Omnibus Bill: Taxpayers to Erect Monument to Journalists in D.C., Give over $1B Subsidy to Media

Taxpayers will fund the erection of press statues in Washington, D.C., along with handing out media subsidies worth over $1 billion, if the Omnibus bill is passed into law in the coming days.

According to section 708 of the bill, the establishment media will be given a “commemorative” location in Washington, D.C., to honor “journalists”:

The location of a commemorative work to commemorate the commitment of the United States to a free press by honoring journalists who sacrificed their lives in service to that cause within Area I, as depicted on the map entitled ‘‘Commemorative Areas Washington, DC and Environs’’, numbered 869/86501 B, and dated June 24, 2003, is approved.

The statues will be located in “Area I,” according to the bill, which appears to encompass areas of the Mall in Washington, D.C., along with the White House, Tidal Basin, Theodore Roosevelt Island, and the Potomac shoreline in Virginia.

No budget or allocation of money was disclosed in the bill.

The omnibus bill also provides taxpayer money to the establishment media. In section 407, taxpayers will give over $500 million to the Corporation for Public Broad (CPB) and $600 million for infrastructure within the public media system:

For payment to the Corporation for Public Broadcasting (‘‘CPB’’), as authorized by the Communications Act of 1934, an amount which shall be available within limitations specified by that Act, for the fiscal year 2025, $535,000,000:

In addition, for the costs associated with replacing and upgrading the public broadcasting interconnection system and other technologies and services that create infrastructure and efficiencies within the public media system, $60,000,000.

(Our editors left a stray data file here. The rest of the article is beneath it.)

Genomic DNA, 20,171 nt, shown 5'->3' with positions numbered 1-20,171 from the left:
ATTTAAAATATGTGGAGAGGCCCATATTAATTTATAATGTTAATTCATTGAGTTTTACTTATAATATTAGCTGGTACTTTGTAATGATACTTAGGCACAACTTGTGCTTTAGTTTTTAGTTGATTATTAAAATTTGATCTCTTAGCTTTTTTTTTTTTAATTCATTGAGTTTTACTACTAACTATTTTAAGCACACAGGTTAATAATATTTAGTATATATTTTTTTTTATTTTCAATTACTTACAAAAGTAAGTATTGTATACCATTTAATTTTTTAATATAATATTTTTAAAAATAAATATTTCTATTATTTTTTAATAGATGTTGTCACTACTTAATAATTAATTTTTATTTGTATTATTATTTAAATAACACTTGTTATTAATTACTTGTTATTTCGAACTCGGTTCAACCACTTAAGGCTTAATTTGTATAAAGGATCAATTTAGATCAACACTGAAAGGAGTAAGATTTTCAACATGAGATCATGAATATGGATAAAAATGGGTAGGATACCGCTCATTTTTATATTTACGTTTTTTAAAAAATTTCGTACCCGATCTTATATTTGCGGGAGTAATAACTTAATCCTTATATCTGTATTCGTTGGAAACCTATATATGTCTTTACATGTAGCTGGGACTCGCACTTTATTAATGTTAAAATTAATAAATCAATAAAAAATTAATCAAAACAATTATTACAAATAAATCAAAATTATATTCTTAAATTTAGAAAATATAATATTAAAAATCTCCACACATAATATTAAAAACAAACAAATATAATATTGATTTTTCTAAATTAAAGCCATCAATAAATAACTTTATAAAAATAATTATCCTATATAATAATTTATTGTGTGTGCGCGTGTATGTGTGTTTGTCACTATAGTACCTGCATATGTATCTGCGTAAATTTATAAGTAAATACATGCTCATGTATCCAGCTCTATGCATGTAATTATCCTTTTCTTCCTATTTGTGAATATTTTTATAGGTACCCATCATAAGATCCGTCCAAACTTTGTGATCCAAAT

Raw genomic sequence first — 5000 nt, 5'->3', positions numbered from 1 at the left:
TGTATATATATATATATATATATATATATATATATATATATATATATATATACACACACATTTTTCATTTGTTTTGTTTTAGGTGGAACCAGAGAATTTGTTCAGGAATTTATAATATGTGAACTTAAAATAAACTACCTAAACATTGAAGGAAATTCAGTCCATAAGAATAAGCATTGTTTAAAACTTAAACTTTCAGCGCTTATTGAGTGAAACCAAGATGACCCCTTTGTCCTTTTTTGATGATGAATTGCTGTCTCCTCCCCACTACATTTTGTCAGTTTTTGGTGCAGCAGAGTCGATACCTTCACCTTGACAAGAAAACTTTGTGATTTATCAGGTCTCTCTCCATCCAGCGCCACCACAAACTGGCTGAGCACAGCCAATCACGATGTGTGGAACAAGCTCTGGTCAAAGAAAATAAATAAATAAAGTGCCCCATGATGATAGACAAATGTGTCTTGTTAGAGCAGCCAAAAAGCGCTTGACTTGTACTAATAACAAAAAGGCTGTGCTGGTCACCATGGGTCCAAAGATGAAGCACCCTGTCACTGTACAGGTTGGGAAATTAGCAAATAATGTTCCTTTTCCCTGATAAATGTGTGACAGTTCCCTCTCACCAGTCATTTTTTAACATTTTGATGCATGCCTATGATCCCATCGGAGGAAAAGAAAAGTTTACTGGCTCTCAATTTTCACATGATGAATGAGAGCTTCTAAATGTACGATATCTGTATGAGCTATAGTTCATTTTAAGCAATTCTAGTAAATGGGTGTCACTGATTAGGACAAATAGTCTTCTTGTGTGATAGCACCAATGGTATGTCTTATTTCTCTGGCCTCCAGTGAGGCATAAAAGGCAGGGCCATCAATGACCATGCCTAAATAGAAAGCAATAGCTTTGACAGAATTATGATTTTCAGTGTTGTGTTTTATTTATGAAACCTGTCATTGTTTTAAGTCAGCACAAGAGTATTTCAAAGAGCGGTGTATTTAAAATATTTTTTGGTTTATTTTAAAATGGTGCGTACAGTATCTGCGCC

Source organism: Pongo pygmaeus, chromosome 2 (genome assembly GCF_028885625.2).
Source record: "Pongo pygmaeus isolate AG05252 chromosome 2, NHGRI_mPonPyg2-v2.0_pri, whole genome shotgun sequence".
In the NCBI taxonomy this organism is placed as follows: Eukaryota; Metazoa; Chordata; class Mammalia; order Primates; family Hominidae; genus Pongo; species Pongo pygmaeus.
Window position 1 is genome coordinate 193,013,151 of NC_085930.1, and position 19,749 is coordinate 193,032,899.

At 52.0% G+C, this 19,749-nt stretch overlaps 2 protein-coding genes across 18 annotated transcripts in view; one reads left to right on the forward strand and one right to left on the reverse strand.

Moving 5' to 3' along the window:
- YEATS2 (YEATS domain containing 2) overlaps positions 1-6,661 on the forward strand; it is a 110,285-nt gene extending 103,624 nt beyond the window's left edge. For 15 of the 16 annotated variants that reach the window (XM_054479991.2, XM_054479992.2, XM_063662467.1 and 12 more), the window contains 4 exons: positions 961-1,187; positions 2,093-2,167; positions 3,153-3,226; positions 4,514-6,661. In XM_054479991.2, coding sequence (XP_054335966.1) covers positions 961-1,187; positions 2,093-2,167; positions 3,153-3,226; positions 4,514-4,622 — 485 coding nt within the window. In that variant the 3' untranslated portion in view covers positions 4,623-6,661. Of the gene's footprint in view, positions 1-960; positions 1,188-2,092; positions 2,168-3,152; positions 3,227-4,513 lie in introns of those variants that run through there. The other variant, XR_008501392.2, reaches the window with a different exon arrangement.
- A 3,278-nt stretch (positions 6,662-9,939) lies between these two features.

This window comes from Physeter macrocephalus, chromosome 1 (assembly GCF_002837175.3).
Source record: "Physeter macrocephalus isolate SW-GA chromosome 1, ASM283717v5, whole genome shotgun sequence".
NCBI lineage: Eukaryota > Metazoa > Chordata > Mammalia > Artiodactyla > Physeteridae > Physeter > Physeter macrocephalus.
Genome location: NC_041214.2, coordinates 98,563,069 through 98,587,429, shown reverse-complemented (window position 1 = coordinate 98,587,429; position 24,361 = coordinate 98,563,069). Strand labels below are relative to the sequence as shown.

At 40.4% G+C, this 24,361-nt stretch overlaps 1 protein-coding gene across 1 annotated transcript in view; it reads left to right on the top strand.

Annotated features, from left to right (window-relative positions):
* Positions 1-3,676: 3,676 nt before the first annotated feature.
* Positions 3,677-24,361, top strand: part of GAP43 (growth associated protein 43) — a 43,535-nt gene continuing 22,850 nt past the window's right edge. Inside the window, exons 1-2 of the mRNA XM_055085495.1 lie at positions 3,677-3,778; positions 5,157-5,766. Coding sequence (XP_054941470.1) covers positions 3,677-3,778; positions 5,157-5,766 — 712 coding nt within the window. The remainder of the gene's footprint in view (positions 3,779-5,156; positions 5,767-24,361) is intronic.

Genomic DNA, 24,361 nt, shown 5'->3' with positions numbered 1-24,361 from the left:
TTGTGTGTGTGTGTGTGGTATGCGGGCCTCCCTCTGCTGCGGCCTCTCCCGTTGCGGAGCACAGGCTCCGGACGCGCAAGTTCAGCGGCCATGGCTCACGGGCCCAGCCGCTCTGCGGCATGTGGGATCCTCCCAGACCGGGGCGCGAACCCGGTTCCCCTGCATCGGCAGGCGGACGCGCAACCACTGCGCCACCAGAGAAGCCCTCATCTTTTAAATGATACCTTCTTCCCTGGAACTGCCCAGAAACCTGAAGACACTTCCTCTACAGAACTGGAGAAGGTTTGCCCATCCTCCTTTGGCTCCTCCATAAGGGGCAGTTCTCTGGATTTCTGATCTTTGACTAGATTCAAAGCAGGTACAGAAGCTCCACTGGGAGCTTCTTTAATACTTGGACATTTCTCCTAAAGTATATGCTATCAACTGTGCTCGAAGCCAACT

According to CPB’s website, the entity is “the steward of the federal government’s investment in public media and supports the operations of nearly 1,500 locally owned and operated public television and radio stations.”

Among the networks that are under the CPB’s umbrella are PBS and NPR. Both networks have board distribution. PBS distributes programming to about 350 stations throughout the nation. NPR has over 260 member stations in the nation that distributes to about 1,000 stations nationwide.

Critics claim the federal government should not finance the media because funding often comes with strings attached, leading to biased reporting.

For example, in 2021, NPR published false claims in a book review of Hunter Biden’s book that Hunter’s laptop was Russian disinformation. It has since issued a correction, referencing the now debunked Politico story on October 19, 2020, which used “dozens of former intel officials” to push a false and misleading narrative about the origins of Hunter’s laptop.

The discredited Politico story was published to discredit Breitbart News’ Emma-Jo Morris’ “Laptop from Hell” story she first broke in the New York Post just days prior. The discredited Politico headline still remains on the site.

“A previous version of this story said U.S. intelligence had discredited the laptop story. U.S. intelligence officials have not made a statement to that effect,” the correction reads.

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